I will answer this question with various thoughts about it.
- It is irrelevant for most people. If you are close to me, you might be interested in what’s behind my behavior, but for most people the behavior alone should suffice.
- It is a little arrogant to consider people would really want to know the answer to this.
- Most answers to “Who am I?” come not from self-analysis, but from comparison. I compare myself to others, and give a result. Thus, it is more efficient to focus on getting new experiences & a bigger network, rather than trying hard to focus on myself. “Stereotyping becomes mathematically more dangerous the more people you meet.” (Rand Fishkin – 24 Things I Know Now That I Wish I Knew Then – Rand’s Blog)
- In Groundhog Day (1993) – IMDb the main character, played by Bill Murray, is at first both despising pretty much everyone and mimicking he is a nice person. Love transforms him and he changes all his behavior accordingly. One friend recently told me I mean a lot to him. The thought scared me, and I didn’t have an equivalent reply to him. My life is pretty much into despising everyone. The rare exceptions of people I don’t despise is not due to the fact that they have no faults, but rather that I tend to blind myself, and ignore everything else but their single trait/quality/deed which makes them important to me. What do I ask of someone in order to like that person? The impossible made possible.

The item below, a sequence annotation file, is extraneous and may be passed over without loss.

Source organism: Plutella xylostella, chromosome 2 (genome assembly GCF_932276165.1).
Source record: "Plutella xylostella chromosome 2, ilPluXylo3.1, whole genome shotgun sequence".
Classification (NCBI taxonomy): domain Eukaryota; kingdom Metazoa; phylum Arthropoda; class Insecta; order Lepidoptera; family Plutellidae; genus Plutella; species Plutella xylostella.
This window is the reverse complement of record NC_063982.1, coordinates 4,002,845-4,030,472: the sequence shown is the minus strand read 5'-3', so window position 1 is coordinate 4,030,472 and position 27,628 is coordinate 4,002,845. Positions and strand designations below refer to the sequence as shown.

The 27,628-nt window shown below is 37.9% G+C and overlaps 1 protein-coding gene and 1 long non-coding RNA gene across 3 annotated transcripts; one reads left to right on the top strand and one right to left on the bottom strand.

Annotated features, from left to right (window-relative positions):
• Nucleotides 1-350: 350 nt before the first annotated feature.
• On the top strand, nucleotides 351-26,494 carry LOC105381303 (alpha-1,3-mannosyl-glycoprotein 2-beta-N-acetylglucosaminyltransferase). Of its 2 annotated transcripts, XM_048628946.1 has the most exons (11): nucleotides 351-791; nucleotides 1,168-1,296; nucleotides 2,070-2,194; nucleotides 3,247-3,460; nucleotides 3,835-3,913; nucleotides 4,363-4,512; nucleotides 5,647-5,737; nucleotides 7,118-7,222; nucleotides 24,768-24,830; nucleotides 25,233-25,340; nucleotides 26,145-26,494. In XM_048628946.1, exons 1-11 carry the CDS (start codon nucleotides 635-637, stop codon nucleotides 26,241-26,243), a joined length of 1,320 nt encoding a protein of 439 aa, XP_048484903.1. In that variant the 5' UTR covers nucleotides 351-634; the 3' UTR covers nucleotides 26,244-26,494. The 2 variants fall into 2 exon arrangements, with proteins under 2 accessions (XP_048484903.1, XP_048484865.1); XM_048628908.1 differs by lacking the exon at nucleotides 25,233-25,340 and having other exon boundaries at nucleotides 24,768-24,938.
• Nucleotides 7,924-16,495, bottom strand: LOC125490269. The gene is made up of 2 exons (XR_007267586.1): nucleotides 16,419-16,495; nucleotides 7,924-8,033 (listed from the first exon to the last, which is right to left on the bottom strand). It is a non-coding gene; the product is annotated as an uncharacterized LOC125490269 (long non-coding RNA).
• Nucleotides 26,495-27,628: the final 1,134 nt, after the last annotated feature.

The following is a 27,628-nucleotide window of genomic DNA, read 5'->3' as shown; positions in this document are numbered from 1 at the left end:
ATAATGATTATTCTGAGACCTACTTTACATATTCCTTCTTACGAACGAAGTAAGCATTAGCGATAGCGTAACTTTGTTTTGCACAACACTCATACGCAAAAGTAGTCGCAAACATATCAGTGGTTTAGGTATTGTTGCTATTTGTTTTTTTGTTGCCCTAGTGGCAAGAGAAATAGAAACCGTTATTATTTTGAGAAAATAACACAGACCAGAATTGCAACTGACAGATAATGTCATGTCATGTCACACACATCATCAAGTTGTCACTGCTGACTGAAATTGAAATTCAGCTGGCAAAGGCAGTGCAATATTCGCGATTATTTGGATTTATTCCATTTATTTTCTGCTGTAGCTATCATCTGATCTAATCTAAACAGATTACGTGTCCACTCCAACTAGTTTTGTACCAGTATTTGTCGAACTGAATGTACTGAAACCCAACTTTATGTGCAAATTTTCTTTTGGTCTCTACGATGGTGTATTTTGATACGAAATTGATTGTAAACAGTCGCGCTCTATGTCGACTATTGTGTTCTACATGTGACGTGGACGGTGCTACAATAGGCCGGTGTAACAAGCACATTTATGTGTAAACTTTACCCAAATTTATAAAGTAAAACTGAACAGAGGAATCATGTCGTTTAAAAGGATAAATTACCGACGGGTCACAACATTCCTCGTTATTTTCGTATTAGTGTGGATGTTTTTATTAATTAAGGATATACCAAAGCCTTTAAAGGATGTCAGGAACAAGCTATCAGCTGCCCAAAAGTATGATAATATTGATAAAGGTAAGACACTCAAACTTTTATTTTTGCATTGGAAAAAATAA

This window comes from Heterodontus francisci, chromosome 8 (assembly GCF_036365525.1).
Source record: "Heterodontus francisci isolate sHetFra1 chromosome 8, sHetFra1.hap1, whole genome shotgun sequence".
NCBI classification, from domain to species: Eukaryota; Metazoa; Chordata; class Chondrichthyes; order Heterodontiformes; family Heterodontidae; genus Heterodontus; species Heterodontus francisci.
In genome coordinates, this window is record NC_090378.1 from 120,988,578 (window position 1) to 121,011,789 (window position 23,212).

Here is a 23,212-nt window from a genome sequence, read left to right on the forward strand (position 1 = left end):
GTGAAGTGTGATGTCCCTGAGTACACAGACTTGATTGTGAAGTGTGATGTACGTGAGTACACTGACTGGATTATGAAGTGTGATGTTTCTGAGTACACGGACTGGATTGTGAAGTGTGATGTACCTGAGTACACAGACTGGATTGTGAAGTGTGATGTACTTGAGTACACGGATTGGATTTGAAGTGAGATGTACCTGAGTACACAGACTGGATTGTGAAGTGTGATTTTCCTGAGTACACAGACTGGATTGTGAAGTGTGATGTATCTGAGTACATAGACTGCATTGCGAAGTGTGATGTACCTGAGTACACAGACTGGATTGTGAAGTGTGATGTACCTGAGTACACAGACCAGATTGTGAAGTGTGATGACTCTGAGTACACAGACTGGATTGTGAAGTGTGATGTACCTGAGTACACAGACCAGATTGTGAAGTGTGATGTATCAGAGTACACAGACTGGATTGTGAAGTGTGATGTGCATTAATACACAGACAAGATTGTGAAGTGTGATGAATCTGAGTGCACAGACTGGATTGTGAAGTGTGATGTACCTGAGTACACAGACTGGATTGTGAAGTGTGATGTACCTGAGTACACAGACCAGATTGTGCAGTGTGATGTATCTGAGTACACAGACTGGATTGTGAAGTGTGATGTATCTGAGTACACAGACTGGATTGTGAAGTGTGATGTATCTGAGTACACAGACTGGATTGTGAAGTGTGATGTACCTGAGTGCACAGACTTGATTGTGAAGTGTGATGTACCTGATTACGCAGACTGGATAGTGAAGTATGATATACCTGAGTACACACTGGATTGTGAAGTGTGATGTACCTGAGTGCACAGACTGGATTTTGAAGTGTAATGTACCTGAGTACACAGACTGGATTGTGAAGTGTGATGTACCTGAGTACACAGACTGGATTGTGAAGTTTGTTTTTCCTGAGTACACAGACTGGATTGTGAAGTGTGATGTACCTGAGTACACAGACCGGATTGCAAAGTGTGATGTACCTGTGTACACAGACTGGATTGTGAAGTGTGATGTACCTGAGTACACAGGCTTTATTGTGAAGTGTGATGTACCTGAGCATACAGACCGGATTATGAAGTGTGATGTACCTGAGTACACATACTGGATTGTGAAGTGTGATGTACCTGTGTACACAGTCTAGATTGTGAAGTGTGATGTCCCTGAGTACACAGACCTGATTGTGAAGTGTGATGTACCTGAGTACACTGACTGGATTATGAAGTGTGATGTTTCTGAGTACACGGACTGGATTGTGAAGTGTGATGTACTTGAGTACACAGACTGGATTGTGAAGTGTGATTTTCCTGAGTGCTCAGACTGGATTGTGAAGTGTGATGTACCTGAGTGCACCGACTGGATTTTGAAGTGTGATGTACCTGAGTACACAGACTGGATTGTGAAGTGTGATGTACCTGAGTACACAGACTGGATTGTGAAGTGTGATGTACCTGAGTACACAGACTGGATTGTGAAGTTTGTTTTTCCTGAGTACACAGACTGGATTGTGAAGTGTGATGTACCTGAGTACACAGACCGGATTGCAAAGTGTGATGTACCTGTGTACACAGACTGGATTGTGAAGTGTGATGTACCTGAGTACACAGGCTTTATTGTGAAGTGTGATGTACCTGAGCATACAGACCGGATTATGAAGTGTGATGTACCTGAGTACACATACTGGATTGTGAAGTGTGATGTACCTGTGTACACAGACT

- Bogdan Naumovici once said at a conference, talking to some students: “You’ll become meaner” (referring to the fact that in Faculty students are kind & gentle, but as they work into their careers, they tend to become meaner). I think I am in that position. It has the big advantage of being more realistic, and the big disadvantage of losing innocence. Gabriel Liiceanu once said that only stupid people are happy. While this might not be necessarily true (smart leads to negativity, but negativity might actually lead more into happiness than positivity, see the previous link), there is at least some truth in this.
I once had a Sony camera. Time passed, I had a new one. I was very proud with the photos I took. I show them to a friend. He was very critical. Not sharp enough, not enough contrast, poor quality photos. I rejected his comments, and was very puzzled to know that he found my photos to be of poor quality. Years passed, I remained with his critique in my mind. Now, many years after the critique, I agree with him. Most photos I have taken at that time were of poor quality. And I’m not even a real photographer.
Another story: I did a web site for a relative of mine. I worked for two days at that web site, I made videos. I was impressed with the result. At the end, I wanted to just go home and have this job considered to be done. The person insisted I stay one more day and work at the web site. I was puzzled. The web site was done, I had worked at it quite a while, and that person considered the web site incomplete. Reluctantly, I stayed one more day. Boy, was I happy to do so. In that day I solved lots of minor imperfections. In the end, the web site proved to be one of the best I had made. The improvement wasn’t from 20 to 90%, but it was from 80 to 90%. And it felt good. Had I stayed a few more days, it would have been even better. You see, the Pareto rule states that 80% of the results are done with 20% of the effort. It may seem obvious to just do the 20%. Unfortunately, I don’t think this is a good strategy. Those remaining 20% may mean the difference between a successful and a failed project.
Both persons motivated me with critique.